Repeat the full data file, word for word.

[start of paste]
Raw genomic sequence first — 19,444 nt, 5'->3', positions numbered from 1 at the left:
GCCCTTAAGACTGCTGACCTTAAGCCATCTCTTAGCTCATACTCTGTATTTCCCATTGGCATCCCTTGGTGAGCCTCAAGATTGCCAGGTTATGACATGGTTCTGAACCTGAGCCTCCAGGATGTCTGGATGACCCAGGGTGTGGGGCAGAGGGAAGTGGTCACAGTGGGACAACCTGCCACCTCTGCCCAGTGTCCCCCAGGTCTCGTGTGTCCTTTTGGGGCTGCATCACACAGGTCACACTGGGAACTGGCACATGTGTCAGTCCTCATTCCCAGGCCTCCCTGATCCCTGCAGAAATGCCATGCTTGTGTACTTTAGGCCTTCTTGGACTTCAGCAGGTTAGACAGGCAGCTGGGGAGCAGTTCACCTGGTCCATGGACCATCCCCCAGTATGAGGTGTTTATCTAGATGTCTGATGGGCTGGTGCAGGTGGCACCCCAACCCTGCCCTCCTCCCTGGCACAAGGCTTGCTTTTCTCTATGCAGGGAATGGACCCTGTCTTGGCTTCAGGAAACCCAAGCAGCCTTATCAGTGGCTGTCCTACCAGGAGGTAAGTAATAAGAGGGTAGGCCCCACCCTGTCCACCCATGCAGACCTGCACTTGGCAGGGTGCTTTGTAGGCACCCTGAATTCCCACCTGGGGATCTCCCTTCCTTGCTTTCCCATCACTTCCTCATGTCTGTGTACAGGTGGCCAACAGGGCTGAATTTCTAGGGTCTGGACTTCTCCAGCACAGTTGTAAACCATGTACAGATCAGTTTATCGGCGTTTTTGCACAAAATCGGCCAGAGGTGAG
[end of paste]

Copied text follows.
Raw genomic sequence first — 19,444 nt, 5'->3', positions numbered from 1 at the left:
GCCCTTAAGACTGCTGACCTTAAGCCATCTCTTAGCTCATACTCTGTATTTCCCATTGGCATCCCTTGGTGAGCCTCAAGATTGCCAGGTTATGACATGGTTCTGAACCTGAGCCTCCAGGATGTCTGGATGACCCAGGGTGTGGGGCAGAGGGAAGTGGTCACAGTGGGACAACCTGCCACCTCTGCCCAGTGTCCCCCAGGTCTCGTGTGTCCTTTTGGGGCTGCATCACACAGGTCACACTGGGAACTGGCACATGTGTCAGTCCTCATTCCCAGGCCTCCCTGATCCCTGCAGAAATGCCATGCTTGTGTACTTTAGGCCTTCTTGGACTTCAGCAGGTTAGACAGGCAGCTGGGGAGCAGTTCACCTGGTCCATGGACCATCCCCCAGTATGAGGTGTTTATCTAGATGTCTGATGGGCTGGTGCAGGTGGCACCCCAACCCTGCCCTCCTCCCTGGCACAAGGCTTGCTTTTCTCTATGCAGGGAATGGACCCTGTCTTGGCTTCAGGAAACCCAAGCAGCCTTATCAGTGGCTGTCCTACCAGGAGGTAAGTAATAAGAGGGTAGGCCCCACCCTGTCCACCCATGCAGACCTGCACTTGGCAGGGTGCTTTGTAGGCACCCTGAATTCCCACCTGGGGATCTCCCTTCCTTGCTTTCCCATCACTTCCTCATGTCTGTGTACAGGTGGCCAACAGGGCTGAATTTCTAGGGTCTGGACTTCTCCAGCACAGTTGTAAACCATGTACAGATCAGTTTATCGGCGTTTTTGCACAAAATCGGCCAGAGGTGAG